Tuesday, March 18, 2014

The law of least surprise

Extreme programming argues that documentation is not needed, since code is the best description of what the program does. In order for this to be true, code has to be readable. Very readable.

It is important to be able to tell what is the direction of data in every line you read. In the following case, which variable is the source and which is the destination ?

    Array *names;
    struct Detail details;
    set_name_details (names, &details);

Here is a simple rule to make the caller code clearer...

Tuesday, March 11, 2014

The Roll - Unroll Pattern

The pattern that is most predominant in programming is:
  • Setup some state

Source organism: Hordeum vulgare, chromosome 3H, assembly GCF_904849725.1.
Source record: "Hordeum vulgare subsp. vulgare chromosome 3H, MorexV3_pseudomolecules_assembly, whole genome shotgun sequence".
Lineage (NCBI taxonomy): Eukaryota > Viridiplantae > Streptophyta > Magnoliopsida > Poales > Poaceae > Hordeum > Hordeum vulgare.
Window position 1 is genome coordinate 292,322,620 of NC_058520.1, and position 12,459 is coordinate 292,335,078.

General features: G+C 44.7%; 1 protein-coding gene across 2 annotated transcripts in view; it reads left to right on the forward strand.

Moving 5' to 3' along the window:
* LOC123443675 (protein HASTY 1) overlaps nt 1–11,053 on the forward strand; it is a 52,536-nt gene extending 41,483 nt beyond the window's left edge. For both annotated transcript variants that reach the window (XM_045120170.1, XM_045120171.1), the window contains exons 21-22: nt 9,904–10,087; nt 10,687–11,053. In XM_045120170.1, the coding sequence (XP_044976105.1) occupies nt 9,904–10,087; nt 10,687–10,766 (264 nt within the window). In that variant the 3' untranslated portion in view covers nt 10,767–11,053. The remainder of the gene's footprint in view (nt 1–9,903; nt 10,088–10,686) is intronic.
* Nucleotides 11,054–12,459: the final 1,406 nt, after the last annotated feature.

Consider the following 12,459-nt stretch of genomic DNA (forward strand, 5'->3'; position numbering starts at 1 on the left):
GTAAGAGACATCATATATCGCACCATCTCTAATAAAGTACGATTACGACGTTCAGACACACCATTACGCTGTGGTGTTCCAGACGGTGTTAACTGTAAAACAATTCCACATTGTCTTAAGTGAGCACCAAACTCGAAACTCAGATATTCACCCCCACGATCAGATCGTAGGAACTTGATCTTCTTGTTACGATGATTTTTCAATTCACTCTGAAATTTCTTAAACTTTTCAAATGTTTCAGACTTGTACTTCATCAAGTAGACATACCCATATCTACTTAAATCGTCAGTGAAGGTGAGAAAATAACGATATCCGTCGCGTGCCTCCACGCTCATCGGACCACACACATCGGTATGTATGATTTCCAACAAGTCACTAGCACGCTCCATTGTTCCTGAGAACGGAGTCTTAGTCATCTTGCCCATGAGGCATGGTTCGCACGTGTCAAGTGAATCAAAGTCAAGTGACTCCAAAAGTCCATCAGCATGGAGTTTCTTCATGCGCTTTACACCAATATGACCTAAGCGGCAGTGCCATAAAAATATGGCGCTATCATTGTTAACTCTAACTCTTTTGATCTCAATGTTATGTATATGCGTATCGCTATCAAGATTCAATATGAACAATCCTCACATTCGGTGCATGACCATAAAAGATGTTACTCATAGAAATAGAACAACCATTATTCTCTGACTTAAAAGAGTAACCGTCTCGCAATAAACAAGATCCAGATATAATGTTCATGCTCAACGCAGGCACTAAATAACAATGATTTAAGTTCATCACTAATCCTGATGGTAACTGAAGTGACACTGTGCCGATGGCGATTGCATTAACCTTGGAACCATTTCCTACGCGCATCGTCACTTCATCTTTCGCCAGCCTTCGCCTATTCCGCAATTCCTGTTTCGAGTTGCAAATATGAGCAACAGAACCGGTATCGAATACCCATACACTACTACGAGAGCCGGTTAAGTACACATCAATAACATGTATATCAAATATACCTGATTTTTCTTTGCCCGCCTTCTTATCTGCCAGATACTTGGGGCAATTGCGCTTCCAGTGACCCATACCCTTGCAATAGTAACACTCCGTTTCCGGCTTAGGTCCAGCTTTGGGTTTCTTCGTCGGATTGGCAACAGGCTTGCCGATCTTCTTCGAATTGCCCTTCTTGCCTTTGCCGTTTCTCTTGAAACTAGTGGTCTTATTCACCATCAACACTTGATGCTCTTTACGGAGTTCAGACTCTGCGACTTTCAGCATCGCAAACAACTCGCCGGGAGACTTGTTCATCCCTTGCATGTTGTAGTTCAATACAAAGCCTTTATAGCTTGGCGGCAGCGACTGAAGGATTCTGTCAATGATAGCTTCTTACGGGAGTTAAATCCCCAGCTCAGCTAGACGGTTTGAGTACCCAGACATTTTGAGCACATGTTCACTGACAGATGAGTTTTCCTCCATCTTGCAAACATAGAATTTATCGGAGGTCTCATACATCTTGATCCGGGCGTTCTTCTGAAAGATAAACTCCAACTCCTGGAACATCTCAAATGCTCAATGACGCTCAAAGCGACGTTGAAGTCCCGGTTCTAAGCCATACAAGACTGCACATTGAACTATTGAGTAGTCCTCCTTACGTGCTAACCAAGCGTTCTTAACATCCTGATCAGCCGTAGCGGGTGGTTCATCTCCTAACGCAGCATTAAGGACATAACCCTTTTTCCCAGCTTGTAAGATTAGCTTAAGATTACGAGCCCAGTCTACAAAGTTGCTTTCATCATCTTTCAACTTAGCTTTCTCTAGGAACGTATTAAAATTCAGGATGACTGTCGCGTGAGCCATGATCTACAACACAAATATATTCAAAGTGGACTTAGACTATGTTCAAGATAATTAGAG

• Do some work
  • Clean up
Manual housekeeping of this repetitive task requires too much care and energy, from the programmer’s side. Repetitive tasks sounds like a work that should be automated, rather than maintained manually.
Read how you can create an elegant piece of code, while reducing the maintenance load.

Saturday, March 8, 2014

Algorithms should read like pseudocode

Algorithms should read like pseudocode
When an algorithm is described like pseudo-code, there is hardly ever any mention about the underlying data-structures. No statement is made on whether a list, a dynamic array, or a binary tree should be used.
With C++, it is possible to code in such a way.